Balls! Learning agile principles with the ball game
At Kainos, we don’t aggressively advocate one particular agile methodology. This is because:
We do this with training courses and with focused coaching over time to make sure that change beds in. Our aim is to make sure that when we finish working with a client, we have not only left new skills with an organisation, but also helped that organisation understand how to learn for itself. Organisations are made up of teams, and teams of people. So we like to encourage people to embrace their curiosity and passion for learning.
One of the key approaches to support this is “Inspect and Adapt”. In other words, “look at how things are going and make changes to correct for problems”. It has its roots in the work of W Edwards Deming, whose work was fundamental to the incredible post war development of Japanese industry, and whose “Deming Cycle” pops up all over the place in various forms:
The Deming Cycle – Plan Do Check Act
The cycle happens all the time: in standups, in show and tell sessions, in daily work, and of course the retrospective has “Inspect and Adapt” as its main focus. I’ve noticed that, like many things, this all sounds really good in theory when we’re running a training course, but only really beds in once we get people trying it out in practice.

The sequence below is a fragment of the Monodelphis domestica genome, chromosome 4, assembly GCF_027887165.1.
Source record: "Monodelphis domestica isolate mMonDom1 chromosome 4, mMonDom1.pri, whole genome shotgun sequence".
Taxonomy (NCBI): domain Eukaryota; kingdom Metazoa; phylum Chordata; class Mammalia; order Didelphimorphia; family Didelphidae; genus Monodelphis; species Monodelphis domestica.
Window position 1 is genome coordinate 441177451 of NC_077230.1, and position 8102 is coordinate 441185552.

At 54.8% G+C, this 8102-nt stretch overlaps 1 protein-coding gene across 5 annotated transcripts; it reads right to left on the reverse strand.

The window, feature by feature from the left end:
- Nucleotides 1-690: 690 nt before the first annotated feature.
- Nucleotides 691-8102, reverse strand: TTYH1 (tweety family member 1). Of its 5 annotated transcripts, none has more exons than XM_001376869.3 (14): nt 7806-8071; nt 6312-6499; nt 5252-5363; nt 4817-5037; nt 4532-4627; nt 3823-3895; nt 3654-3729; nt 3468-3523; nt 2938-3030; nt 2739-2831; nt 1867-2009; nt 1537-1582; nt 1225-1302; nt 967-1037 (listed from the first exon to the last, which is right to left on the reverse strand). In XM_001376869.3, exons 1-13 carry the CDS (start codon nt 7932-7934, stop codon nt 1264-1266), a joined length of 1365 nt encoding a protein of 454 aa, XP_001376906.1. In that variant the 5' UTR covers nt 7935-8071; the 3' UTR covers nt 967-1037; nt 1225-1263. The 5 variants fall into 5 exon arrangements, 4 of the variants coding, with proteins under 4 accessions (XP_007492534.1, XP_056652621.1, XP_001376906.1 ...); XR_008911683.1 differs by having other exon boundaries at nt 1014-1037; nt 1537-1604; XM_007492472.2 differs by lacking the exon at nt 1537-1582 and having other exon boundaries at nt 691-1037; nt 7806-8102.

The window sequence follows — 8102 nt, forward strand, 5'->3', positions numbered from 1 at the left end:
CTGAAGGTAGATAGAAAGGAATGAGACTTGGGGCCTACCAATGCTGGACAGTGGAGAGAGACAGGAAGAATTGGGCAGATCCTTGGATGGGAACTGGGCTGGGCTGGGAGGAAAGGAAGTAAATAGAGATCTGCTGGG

So we play a game. It’s not a new game: I first played it over ten years ago, but it’s a great way of exploring “Inspect and Adapt”, and giving people a good understanding of a simple agile process. I usually cap off agile training courses with it, but often just run the game on its own.
It takes about an hour. It works best when you have a minimum of five people playing, but you can theoretically have dozens playing at once. You will need a flip chart and pen, a stopwatch, and about 150 ping pong balls (You can get them cheaply here: http://amzn.to/2k1GbXg).
Here’s how to facilitate the game:
Tell the team that there will be five rounds, broken up as follows:
Draw up a score template for each team and give the team the following guidance for scoring:
Ball Game Score Sheet
Then let them get on with it. But be mindful of the following during the exercise:
At the end of the five rounds, get the team together to explore what they have taken from the experience. Some good questions for the group include:
Some key things the team learns from the game:
“I hear I forget, I see I remember, I do I understand” – Confucius
Hopefully you’ll find this game useful for coaching your teams. Not only can you use a lot of analogies from the ball point game during ongoing coaching, but the shared experience of the game brings people together, and going through the process of the game really helps bed in the discoveries your teams can take away from the game.
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